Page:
Omeo Wreck, Coogee: Everything You Need To Know
The Omeo Wreck is the centrepiece of the Coogee Maritime Trail, a recently completed initiative by the City Of Cockburn to create an epic snorkelling trail along Coogee Beach. The long, white sandy beach at Coogee is one of Perth’s best as it is, but the addition of the maritime trail makes it fantastic for a day on the water.
What Is It:
The Omeo is Perth’s premier shore-based shipwreck, lying just under water, only 25m from the shore of Coogee Beach. It came adrift from Fremantle port way back in 1905, getting bogged in the sand at Coogee. Over the years it has remained in that spot, gradually falling apart with only the sternpost and a section of the collapsed bow triangle protruding from the water.
In recent times it has become the subject of a serious conservation effort from the City Of Cockburn, becoming the centrepiece for the Coogee Maritime trail, with over 55 structures to guide divers along their aquatic voyage.
Where Is It:
Located at the northern end of Coogee Beach as part of the new Port Coogee development, head to Socrates Parade where you can park right on the beach. From there you can’t miss the wreck, submerged in 2-4m water about 25m off the beach.
What To Do:
Snorkel, of course! Following a recent upgrade last December, the trail now has more than 55 structures for you to discover. These include reef pyramids, a swim through sculpture, replica cannon, Mystery Railway wheel and folding stock anchor (from the Swan River), sea lion sculpture, selfie porthole and more.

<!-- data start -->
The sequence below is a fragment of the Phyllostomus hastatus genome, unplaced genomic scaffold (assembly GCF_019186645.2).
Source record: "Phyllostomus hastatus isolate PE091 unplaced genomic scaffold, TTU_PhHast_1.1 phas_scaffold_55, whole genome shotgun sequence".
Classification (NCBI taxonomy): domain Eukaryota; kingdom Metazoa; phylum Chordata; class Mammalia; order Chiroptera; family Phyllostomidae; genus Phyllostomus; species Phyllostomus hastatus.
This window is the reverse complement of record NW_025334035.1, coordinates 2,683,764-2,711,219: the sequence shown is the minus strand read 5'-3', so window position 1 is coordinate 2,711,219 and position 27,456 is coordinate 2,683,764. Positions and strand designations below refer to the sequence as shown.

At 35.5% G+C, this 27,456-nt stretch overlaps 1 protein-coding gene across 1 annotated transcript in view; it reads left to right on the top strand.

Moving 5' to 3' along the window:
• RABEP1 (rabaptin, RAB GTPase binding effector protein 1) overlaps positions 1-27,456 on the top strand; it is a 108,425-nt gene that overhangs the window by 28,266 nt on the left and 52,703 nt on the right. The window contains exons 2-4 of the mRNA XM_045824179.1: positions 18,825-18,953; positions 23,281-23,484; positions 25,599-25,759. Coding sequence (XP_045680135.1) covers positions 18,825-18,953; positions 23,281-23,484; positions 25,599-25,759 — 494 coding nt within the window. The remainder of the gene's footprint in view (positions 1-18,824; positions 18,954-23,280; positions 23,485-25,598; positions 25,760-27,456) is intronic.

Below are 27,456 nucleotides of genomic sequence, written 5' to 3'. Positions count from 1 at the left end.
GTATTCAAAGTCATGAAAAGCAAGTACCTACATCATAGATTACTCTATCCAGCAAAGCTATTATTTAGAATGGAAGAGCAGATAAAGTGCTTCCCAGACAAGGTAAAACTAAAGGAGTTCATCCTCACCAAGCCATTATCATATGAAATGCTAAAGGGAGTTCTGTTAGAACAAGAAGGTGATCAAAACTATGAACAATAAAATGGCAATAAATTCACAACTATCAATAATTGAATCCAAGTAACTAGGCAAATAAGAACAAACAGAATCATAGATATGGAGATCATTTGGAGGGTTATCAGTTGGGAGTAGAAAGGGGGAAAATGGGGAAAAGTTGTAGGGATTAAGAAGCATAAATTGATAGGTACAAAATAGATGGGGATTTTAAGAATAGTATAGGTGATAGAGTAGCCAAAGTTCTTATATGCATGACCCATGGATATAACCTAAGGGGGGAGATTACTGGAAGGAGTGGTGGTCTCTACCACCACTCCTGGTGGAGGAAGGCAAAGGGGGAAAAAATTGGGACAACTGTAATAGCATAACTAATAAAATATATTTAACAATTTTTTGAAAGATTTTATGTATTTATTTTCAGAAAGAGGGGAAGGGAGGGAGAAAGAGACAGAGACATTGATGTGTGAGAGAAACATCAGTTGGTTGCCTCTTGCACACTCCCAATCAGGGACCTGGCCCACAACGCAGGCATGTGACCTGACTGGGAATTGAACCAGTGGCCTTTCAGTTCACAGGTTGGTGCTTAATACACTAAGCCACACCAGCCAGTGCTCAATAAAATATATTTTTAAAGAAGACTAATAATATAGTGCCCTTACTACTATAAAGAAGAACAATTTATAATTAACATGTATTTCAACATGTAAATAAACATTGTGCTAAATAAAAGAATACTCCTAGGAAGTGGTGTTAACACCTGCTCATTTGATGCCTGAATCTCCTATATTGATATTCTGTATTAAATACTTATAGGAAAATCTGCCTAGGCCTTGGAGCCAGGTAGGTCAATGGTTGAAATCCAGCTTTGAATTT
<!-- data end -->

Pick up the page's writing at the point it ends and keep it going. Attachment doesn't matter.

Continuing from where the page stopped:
Along with the art installations and strcutures, there’s a heap of marine wildlife enjoying the nooks and crannies along the journey, from fish and stingrays to the occasional passing seal or dolphin (if you’re lucky).
Make sure you have a read of the underwater educational plaques too!
What Not To Do:
Climb on the wreck! As the Omeo Wreck has grown in popularity over the years, it’s more important than ever to make sure it’s maintained which means keeping off it!
Don’t get your ambitions mixed up with your capabilities – most of the trail is around 2.5-5m deep, designed for snorkelers and novice divers. As always with water-based activities, swim within your limits, and take a buddy.
Go down when the wind or swell is up. Coogee beach is generally pretty well protected, but there’s not much point in snorkelling when the water is all stirred up and visibility is only a couple of feet.
Coogee Beach is one of WA’s most pleasant, so make sure you pack the sunscreen and umbrellas to stay a while and make a morning of it. There’s also a land-based, accessible trail along the pathways of Port Coogee, providing plenty of maritime history about the area.